Accountants and their representative bodies have labelled the performance of HMRC’s VAT helpline ‘very worrying’ after the Revenue failed to answer more than 58% of calls in May.
Figures recently released by the tax authority show that in May 2019, HMRC answered only 9% of calls to the VAT helpline within 10 minutes and failed to answer more than 58% of all calls.
The statistics show a sharp downward trend from the beginning of the year. In January 2019, 64% of all calls were answered within 10 minutes, with 72% of calls answered, but as demand increased in the run-up to Making Tax Digital going live, the percentage of helpline calls fielded dramatically fell.
Responding to a query from Treasury Select Committee chair Nicky Morgan, HMRC chief John Thompson said that he was “aware that some callers have experienced extended waiting times on our VAT helpline”. Thompson acknowledged that this “falls short of the standards of service we want our customers to experience” and said that the Revenue has been working hard to bring the waiting times down and improve performance.
An HMRC spokesperson told AccountingWEB that it had doubled the number of people taking VAT helpline calls from 100 in March to more than 200 now, and since doing so has met their five-minute target for answering calls for many weeks.
MTD and Brexit perfect storm
In a tax faculty update, the ICAEW labelled the performance of HMRC’s helpline as “very worrying”.
“It would appear that HMRC had not allocated any additional resource to the VAT helpline to deal with MTD queries as it answered fewer calls in May 2019 than it did in each of January, February and March 2019,” stated the ICAEW’s update.
The Chartered Institute of Taxation (CIOT) and Association of Taxation Technicians (ATT) put the collapse in service levels down to the lack of an adequate pilot for the roll-out of Making Tax Digital (MTD) for VAT and the pressures of Brexit on HMRC resources.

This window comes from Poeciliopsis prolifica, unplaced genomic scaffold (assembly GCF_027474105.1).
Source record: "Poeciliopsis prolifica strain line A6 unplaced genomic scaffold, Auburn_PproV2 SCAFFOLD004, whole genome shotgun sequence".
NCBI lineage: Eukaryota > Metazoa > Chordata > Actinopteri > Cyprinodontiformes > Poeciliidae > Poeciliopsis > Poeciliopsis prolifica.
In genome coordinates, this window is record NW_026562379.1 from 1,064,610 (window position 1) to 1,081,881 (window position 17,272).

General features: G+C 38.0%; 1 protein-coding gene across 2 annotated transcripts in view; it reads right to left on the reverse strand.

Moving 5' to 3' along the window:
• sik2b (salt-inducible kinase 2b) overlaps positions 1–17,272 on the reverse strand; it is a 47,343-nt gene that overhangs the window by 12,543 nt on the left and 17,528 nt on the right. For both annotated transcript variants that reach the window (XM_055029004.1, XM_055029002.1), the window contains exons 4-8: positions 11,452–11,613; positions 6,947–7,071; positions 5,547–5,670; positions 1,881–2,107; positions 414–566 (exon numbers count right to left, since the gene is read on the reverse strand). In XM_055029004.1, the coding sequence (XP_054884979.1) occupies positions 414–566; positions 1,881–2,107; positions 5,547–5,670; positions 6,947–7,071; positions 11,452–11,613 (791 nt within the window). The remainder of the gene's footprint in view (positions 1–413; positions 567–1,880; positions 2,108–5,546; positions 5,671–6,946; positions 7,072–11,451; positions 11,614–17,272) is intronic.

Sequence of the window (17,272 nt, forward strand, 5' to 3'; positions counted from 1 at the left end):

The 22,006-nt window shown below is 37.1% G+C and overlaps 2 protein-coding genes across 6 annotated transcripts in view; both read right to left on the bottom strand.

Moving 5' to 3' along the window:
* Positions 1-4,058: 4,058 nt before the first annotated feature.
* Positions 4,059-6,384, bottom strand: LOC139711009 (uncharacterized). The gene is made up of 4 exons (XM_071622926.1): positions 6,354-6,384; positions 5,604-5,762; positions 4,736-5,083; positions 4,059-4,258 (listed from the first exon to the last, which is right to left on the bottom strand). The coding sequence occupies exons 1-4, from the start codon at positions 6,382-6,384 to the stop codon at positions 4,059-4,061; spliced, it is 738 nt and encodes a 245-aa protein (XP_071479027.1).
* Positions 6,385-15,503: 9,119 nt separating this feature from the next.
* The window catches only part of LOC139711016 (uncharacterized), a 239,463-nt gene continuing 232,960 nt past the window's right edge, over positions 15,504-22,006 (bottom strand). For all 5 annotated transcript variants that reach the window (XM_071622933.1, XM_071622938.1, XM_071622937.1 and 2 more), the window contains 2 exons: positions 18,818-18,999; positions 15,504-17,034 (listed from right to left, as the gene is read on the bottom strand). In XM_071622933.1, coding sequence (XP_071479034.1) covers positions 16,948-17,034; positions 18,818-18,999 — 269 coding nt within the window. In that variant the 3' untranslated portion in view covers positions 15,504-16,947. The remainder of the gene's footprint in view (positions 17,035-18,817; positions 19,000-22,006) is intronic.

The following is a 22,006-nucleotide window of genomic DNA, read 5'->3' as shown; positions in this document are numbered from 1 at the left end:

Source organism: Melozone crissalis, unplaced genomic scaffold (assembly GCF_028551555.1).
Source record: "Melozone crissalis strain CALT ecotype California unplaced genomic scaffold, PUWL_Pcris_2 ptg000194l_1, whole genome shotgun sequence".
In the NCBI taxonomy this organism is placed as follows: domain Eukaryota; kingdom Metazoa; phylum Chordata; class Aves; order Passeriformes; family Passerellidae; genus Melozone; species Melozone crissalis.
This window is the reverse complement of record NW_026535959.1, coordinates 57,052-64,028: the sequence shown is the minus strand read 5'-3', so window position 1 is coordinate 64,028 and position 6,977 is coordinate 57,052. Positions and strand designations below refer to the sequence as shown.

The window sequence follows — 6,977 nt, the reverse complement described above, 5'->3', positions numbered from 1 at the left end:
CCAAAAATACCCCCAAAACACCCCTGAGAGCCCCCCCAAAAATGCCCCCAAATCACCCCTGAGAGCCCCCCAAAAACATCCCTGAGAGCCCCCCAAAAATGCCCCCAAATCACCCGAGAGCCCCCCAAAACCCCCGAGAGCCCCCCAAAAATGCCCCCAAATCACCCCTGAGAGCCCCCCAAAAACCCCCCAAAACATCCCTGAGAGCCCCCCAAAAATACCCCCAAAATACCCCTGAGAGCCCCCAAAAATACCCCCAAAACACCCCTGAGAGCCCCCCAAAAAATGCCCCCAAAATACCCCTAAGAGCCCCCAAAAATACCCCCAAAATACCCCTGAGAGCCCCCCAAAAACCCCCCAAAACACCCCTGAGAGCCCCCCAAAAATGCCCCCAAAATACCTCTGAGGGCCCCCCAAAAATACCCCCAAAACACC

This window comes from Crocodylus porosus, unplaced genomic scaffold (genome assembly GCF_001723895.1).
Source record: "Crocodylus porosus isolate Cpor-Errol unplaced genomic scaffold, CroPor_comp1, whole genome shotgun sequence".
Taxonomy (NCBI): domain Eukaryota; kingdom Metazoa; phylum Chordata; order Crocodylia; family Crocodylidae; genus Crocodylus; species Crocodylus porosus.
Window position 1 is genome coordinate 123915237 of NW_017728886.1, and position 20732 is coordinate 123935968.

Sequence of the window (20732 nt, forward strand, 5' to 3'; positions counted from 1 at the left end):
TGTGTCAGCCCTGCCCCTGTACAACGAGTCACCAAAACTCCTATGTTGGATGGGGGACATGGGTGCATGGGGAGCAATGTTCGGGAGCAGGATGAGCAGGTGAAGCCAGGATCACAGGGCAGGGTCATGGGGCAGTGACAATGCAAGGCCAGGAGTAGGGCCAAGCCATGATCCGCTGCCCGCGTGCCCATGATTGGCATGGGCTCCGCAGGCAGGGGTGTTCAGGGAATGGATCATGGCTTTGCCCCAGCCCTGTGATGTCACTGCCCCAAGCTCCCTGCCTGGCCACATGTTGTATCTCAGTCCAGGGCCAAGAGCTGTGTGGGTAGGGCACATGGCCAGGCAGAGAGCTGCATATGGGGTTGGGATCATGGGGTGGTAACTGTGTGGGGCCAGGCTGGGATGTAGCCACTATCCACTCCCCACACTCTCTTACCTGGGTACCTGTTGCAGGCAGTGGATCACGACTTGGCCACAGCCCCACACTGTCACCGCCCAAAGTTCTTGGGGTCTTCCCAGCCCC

Tina Riches, chair of the joint CIOT and ATT Digitalisation and Agent Strategy Working Group, commented that it was “no surprise” there has been a peak in demand for help from HMRC as we moved towards quarterly digital reporting for VAT.
“While this is natural for any deadline,” continued Riches, “it has been exacerbated both by the inadequate period allowed for proper testing of the MTD for VAT systems and software, and the pressures of preparation for Brexit meaning HMRC diverted resources away from other areas including MTD.”
In his letter to the Treasury Select Committee, John Thompson acknowledged that Brexit had contributed to the department’s helpline woes. “Recruitment for a no deal EU exit was slower than expected, and so we had to divert resource from business as usual in February and March,” said Thompson. “This meant that some of the people earmarked for training on MTD were diverted onto the government’s operational priority of no deal.”
The CIOT flagged accountants’ experience as “particularly problematic”, with many agents writing off days’ worth of time trying to help their clients become compliant.
“There are many glitches in the current process,” said Tina Riches. “Clearer guidance on the various sign-up journeys, how to prevent things going wrong, and the steps to take if they do, is vital to a smooth roll-out. In the absence of these, HMRC’s phone lines will continue to be swamped.
“Even though we are not yet through the implementation of MTD for VAT, important lessons can already be learned,” continued Riches. “Not only is it clear that a much longer period of thorough public testing is needed to roll out new systems, but the increased support that businesses and their agents need to make the transition must be planned and provided.
Responding to the CIOT’s claims, a source at HMRC told AccountingWEB that they “simply don’t recognise the picture being painted”.
Where there have been issues, continued the source, they have affected only small numbers of taxpayers.
“It’s disappointing that the CIOT has chosen to vent in this way about concerns that have been addressed with them directly. We’ll always value their input but scaremongering like this doesn’t help anybody.
“Over 550,000 businesses have successfully joined the service and many agents have set up their agent account and signed up their clients.”